Helen Housby called on netball decision-makers to ‘stand up and fight’ for the sport’s future as Coronavirus leaves prospects of professionalisation hanging in the balance.

The ongoing suspension of the Vitality Superleague - stripping clubs of 70 per cent of their income - is a hammer blow to the finances of a league that remains part-time.

With England Netball starting negotiations for a fresh domestic media rights deal this year, on which professionalisation seems to rest, Housby called for a bold approach.

“Professionalism isn’t going to happen overnight but we need to demand the best,” said Housby.

“Netball is traditionally polite in the way we express ourselves on the scene of global sport. We don’t fight or stand up for what we are.

“In Australia, we’re leading the way and I still think we could shout more about it what the girls are getting paid, making more demands from sponsors.

“That’s definitely what’s needed in the UK - standing up and fighting for netball.

“The World Cup and big competitions show the way and what a great spectacle the sport is. It’s a perfect game commercially because you can runs adverts between quarters.

“Demanding more from the powers that be is crucial.”

England Netball, led by chief executive Fran Connolly, have pinned their colours to the mast when it comes to professionalisation but admit much depends on their new deal.

With scores of top-flight stars juggling a job with their sport, the issue of mental health and burnout is nothing new in netball and is coming to the fore in the midst of a pandemic.

A Coronavirus Mental Health fund has been launched by the Netball Players Association with reigning champions Manchester Thunder already having furloughed their squad.

It’s no coincidence that the two countries with professional domestic leagues - Australia and New Zealand - have contested every single World Cup final since 2008.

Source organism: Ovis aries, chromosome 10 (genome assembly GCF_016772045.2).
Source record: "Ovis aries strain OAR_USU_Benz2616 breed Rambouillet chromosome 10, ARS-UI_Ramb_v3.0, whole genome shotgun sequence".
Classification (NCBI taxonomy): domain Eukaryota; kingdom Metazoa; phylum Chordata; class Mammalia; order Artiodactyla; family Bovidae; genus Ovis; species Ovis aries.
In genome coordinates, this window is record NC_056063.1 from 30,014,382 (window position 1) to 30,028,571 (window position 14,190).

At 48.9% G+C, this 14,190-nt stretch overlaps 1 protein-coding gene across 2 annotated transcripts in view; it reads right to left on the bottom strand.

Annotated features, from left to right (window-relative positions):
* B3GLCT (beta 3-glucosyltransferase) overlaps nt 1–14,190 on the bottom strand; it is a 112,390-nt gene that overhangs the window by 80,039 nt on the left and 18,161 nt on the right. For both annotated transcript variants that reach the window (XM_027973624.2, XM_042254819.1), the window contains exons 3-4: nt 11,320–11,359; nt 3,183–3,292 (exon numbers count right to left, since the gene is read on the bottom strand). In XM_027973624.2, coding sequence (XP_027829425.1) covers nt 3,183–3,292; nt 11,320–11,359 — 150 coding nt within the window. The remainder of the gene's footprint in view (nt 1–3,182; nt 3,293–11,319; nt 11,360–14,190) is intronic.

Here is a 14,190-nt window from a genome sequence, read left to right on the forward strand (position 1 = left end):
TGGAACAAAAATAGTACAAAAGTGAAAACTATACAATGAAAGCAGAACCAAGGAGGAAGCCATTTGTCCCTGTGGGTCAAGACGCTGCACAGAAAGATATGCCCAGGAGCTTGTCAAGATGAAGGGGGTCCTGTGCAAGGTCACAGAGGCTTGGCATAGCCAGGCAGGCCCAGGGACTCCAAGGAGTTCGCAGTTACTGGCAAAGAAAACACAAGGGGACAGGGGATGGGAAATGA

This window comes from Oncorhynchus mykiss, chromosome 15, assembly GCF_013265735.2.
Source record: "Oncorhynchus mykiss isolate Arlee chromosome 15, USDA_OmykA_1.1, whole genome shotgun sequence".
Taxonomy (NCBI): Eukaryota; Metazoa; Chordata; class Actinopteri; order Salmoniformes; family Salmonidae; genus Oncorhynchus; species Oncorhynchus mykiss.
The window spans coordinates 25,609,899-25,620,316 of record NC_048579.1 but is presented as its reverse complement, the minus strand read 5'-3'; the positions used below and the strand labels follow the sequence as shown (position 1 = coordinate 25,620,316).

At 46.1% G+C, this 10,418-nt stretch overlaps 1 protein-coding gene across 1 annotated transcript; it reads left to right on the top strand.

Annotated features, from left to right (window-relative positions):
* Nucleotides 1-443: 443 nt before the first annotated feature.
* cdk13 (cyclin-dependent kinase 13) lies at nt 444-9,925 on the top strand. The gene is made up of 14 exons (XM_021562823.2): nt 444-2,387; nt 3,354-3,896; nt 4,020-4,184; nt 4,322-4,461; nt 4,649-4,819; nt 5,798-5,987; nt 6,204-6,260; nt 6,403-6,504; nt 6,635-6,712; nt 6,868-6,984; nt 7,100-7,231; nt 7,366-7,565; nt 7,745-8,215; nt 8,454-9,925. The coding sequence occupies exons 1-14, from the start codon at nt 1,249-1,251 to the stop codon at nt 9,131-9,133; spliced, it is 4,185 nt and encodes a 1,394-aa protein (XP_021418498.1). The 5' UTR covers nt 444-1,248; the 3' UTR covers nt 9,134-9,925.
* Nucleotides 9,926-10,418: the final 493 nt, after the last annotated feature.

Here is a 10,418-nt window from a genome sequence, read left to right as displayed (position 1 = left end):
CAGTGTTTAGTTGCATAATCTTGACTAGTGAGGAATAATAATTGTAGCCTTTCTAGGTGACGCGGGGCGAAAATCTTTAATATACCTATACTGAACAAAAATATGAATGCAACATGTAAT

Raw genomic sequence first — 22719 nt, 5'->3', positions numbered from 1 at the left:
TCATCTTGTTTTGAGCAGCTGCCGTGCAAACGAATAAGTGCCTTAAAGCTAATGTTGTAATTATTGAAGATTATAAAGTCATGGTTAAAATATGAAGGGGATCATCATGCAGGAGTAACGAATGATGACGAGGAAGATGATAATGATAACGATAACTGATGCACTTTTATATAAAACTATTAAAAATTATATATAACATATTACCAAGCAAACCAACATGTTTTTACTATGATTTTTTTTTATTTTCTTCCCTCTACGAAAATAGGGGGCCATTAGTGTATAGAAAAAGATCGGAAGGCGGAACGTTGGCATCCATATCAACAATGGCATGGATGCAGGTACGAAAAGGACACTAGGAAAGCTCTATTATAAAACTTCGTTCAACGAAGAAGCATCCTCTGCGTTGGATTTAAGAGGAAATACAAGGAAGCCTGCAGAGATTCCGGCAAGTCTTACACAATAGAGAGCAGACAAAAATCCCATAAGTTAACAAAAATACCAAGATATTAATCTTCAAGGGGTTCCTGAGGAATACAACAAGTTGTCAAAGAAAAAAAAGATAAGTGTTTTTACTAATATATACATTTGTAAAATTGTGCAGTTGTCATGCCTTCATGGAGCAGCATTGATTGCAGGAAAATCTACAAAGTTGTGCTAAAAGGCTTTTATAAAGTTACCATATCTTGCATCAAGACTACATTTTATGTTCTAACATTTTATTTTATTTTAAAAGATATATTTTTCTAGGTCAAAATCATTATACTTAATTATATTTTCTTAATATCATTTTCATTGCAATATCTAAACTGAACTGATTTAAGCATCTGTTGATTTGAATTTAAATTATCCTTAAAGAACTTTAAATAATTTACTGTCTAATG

Housby plies her trade in Australia’s Suncorp Super Netball for New South Wales Swifts, a league where the speed and standard of play resembles international competition.

Housby started her career at Thunder under former England coach Tracey Neville before relocating to Sydney in 2017 so is uniquely placed to assess the widening gap.

The goal shooter underlines how moving Down Under has taken her game to the next level and could do the same for a generation of talent in England.

“In Manchester we’d only see each other twice a week whereas in Australia it’s every day, twice a day usually,” she said.

“You’re doing a lot more extras, like video analysis, and improvements in your game come with that.

“The girls in England have to hold down proper jobs and train early morning or late at night.

“Getting more exposure for the players in the media and more money pumped into the game should mean they won’t need to work and can fully focus on netball.

“It’s made a massive difference for me. It was only once I got scouted to come and play in Australia that I was like ‘right, I’m a netballer.’

“If you can put professionalism in place, girls are going to want to stick with netball and they won’t necessarily give it up when they go to university, they’ll see it as a career.

“Focussing totally on your sport takes your mind off all the little things that might worry you. You can be secure in what you’re doing.”